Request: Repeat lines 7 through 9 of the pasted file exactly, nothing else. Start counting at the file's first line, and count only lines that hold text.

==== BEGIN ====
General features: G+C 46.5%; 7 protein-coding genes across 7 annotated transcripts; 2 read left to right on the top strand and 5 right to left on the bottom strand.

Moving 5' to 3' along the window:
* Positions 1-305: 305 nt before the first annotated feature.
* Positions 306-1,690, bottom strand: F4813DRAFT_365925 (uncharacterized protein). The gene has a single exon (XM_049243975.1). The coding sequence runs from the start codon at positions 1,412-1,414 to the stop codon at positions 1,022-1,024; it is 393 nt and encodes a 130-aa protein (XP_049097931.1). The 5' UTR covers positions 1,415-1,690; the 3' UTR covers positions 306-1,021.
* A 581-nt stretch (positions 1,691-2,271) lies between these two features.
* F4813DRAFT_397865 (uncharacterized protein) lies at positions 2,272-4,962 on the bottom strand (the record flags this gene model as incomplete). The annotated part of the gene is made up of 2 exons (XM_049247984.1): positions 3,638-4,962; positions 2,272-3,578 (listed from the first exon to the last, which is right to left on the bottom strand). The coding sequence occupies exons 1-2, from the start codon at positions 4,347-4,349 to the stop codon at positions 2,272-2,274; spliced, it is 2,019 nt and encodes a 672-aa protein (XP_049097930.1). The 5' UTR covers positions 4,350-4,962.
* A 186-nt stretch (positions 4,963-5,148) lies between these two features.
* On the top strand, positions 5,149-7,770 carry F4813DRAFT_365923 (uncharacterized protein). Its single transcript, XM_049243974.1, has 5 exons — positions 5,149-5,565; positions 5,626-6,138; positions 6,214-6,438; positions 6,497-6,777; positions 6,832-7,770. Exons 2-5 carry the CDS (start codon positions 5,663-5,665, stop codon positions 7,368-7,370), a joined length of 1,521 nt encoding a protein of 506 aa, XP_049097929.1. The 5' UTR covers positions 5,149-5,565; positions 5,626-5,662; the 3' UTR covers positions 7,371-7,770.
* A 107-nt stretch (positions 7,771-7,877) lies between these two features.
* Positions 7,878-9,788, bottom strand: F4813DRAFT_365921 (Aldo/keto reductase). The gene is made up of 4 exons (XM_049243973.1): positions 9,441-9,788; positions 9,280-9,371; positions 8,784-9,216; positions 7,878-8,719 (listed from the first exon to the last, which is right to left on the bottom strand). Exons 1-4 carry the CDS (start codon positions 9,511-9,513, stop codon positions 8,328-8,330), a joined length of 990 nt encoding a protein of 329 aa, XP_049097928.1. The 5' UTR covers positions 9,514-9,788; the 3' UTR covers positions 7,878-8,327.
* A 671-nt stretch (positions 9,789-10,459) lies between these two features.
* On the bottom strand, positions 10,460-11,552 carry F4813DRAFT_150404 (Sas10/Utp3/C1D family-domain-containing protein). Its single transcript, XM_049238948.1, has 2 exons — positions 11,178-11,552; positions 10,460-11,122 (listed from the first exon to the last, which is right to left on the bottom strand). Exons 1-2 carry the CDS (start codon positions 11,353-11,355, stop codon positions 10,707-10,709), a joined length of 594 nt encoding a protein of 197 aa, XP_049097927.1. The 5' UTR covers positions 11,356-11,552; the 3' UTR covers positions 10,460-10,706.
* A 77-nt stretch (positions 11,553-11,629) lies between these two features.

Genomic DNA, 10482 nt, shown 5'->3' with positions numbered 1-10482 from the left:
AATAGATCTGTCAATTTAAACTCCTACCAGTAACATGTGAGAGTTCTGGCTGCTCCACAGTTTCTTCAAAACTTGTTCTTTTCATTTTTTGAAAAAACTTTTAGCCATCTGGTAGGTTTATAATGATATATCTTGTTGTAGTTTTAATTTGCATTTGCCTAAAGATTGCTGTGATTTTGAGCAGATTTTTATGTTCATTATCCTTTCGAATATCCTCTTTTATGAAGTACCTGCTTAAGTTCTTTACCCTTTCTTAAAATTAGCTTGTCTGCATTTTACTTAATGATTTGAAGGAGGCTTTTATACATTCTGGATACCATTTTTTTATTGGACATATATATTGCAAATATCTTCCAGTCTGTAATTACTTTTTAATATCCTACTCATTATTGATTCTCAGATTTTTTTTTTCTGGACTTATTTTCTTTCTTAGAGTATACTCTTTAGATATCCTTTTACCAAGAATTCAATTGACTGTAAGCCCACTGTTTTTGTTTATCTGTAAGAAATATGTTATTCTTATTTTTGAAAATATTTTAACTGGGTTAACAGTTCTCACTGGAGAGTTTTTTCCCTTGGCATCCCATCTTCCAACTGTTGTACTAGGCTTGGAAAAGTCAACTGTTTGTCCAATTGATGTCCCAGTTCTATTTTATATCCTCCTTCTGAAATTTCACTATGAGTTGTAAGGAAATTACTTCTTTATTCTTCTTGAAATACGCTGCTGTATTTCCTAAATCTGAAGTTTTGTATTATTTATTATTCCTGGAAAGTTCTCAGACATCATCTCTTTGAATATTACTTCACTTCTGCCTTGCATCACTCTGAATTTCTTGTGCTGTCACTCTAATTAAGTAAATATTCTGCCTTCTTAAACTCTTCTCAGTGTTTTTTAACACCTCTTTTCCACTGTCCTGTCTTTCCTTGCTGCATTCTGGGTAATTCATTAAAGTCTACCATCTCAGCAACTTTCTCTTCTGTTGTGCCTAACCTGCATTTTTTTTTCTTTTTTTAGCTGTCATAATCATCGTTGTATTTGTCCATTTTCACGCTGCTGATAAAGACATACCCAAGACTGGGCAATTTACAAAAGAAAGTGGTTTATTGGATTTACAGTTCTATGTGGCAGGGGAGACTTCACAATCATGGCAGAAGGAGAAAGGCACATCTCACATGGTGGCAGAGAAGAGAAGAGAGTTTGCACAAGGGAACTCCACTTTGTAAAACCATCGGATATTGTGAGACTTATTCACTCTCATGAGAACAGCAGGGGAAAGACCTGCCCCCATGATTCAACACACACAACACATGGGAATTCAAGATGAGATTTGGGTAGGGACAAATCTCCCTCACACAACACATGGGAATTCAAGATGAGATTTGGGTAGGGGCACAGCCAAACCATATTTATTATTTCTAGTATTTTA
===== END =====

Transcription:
* A 186-nt stretch (positions 4,963-5,148) lies between these two features.
* On the top strand, positions 5,149-7,770 carry F4813DRAFT_365923 (uncharacterized protein). Its single transcript, XM_049243974.1, has 5 exons — positions 5,149-5,565; positions 5,626-6,138; positions 6,214-6,438; positions 6,497-6,777; positions 6,832-7,770. Exons 2-5 carry the CDS (start codon positions 5,663-5,665, stop codon positions 7,368-7,370), a joined length of 1,521 nt encoding a protein of 506 aa, XP_049097929.1. The 5' UTR covers positions 5,149-5,565; positions 5,626-5,662; the 3' UTR covers positions 7,371-7,770.
* A 107-nt stretch (positions 7,771-7,877) lies between these two features.